Quote:
As noted above, the Klipsch RB-81 has a sensitivity of 97db/watt (and there are several models that are even more sensitive). It is readily available at a reasonable price.

That's a specification, and it may or may not be taken at face value. Speaker sensitivity is one of more often fudged specs that there are. For example, it is possible to build a speaker that has a 3 dB rise in the frequency range on which the specification is based (which is usually not given with the spec) but is actually half as efficient over much of the audible range. A 3 dB variation in speaker frequency response is often accepted by many listeners.

Building efficient midrange speakers and tweeters is not nearly as tough and inherently expensive as building woofers that have high efficiency, reasonable size and linear bass extension. In fact many permutations of the latter are completely impossible according to the laws of physics.
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post #10 of 13 Old 05-29-2012, 12:53 PM
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The Klipsch RB-81, measures around 91db > the marketing game continues.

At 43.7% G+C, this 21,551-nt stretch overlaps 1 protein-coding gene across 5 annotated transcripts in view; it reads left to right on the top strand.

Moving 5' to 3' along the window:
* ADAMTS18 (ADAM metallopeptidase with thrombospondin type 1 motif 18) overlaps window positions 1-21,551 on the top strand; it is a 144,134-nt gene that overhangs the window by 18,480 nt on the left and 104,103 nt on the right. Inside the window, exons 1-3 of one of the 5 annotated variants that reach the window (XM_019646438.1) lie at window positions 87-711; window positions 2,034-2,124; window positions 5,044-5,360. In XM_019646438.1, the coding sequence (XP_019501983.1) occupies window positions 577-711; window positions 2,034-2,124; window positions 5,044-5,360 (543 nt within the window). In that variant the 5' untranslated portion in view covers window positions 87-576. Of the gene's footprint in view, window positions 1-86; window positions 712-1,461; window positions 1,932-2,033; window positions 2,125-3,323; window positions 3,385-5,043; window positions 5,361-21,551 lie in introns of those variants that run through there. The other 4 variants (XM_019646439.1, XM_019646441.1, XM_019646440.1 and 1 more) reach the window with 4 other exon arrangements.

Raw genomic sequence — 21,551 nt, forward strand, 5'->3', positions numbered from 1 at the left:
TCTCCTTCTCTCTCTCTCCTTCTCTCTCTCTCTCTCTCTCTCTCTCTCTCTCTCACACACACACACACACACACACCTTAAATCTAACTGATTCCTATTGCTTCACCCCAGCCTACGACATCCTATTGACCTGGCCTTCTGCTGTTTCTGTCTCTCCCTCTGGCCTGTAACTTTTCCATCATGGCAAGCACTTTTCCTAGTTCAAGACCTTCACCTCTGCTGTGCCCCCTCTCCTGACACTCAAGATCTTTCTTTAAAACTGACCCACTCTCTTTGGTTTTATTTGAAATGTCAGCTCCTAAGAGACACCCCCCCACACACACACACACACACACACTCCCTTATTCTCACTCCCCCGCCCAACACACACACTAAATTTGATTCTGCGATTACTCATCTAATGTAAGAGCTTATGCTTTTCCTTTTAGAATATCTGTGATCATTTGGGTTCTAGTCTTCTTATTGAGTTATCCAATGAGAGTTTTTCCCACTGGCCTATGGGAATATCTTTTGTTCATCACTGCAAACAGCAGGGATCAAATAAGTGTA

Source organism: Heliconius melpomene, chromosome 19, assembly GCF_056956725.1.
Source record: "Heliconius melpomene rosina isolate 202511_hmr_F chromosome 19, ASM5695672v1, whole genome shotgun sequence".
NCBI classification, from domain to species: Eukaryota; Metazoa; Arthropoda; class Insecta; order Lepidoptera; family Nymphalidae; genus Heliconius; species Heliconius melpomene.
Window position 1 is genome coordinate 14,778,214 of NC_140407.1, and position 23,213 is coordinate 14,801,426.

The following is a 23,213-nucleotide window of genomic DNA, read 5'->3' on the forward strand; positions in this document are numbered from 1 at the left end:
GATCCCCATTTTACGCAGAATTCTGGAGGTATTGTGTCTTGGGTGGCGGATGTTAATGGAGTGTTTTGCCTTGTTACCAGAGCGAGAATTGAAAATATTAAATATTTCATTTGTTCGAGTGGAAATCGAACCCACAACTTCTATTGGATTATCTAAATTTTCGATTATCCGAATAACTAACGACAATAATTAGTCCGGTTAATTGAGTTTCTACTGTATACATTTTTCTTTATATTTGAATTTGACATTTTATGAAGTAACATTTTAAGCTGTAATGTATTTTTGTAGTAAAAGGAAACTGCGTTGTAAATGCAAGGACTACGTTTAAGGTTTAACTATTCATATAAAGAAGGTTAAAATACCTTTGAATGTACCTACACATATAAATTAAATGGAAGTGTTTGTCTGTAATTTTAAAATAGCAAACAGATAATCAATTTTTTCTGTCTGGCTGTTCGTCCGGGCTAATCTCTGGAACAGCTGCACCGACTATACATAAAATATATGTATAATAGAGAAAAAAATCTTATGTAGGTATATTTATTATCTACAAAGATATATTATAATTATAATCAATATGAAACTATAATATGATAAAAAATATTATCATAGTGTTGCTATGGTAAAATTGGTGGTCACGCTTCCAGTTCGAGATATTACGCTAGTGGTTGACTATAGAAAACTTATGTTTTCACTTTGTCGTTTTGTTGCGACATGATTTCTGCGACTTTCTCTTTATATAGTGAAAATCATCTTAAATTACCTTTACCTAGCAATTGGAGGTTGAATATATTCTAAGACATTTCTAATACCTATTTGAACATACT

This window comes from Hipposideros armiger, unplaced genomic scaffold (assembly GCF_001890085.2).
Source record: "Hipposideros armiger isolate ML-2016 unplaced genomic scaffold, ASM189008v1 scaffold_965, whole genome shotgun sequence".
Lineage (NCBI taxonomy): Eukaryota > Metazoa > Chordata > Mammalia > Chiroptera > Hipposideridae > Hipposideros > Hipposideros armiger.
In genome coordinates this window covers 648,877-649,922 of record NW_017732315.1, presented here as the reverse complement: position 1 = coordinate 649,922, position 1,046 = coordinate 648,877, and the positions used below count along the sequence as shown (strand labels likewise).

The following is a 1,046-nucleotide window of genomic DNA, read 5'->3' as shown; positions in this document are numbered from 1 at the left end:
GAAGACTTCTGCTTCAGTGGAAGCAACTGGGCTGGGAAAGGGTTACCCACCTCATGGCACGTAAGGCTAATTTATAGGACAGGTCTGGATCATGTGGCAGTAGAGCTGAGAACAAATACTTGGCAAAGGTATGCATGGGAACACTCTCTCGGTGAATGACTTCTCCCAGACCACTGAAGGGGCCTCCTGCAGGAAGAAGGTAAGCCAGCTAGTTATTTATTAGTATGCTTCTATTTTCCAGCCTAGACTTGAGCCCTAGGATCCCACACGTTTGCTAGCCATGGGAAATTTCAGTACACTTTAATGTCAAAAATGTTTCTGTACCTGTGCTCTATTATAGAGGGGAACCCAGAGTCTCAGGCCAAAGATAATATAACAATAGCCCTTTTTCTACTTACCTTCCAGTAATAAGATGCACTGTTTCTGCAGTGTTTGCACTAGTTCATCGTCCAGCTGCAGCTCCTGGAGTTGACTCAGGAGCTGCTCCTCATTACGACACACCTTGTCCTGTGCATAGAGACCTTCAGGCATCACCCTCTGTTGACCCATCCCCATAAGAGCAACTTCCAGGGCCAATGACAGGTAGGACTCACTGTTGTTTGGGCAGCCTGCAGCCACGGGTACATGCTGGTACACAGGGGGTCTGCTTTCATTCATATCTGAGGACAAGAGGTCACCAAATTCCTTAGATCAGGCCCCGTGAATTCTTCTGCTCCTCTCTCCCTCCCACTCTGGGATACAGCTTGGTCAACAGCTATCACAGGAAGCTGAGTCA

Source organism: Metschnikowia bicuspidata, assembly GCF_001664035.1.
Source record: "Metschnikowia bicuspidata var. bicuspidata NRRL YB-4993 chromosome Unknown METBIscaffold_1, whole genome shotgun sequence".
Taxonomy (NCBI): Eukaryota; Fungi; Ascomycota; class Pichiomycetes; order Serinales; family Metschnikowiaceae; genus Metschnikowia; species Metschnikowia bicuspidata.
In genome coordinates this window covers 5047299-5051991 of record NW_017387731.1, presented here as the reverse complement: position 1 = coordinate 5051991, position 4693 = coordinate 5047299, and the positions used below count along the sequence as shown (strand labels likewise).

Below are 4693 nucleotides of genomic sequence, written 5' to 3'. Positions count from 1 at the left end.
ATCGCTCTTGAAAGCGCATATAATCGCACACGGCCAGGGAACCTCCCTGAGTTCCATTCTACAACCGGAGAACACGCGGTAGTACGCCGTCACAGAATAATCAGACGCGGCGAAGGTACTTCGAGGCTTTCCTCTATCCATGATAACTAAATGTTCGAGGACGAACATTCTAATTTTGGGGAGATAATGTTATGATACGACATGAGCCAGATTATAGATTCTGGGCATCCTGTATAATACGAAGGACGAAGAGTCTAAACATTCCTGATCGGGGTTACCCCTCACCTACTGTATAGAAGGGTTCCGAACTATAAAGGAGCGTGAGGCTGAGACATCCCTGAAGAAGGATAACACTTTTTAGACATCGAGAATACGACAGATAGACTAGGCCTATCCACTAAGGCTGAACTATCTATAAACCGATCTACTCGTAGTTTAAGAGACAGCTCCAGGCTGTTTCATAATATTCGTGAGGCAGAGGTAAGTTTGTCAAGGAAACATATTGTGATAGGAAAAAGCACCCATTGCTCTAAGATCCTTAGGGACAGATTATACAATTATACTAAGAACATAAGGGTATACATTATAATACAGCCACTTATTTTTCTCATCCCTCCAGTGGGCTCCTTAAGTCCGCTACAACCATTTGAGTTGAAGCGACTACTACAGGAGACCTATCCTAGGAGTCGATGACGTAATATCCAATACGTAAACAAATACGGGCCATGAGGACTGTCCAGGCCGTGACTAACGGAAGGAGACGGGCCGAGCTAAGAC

http://www.hometheater.com/content/k...-labs-measures

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post #11 of 13 Old 05-29-2012, 12:54 PM
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Lies, damned lies, and specifications.

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post #12 of 13 Old 06-04-2012, 05:00 PM - Thread Starter
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Thank you for the helpful advice regarding matching the TEAC Receiver and NHT Speakers.

I returned the TEAC Receiver because it simply could not drive the NHT Absolute Zero or Classic Three at even moderate volume levels.
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post #13 of 13 Old 06-05-2012, 04:34 AM
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Quote:
Originally Posted by suburbguy View Post

Thank you for the helpful advice regarding matching the TEAC Receiver and NHT Speakers.

I returned the TEAC Receiver because it simply could not drive the NHT Absolute Zero or Classic Three at even moderate volume levels.

What wouldn't happen that you wanted to happen?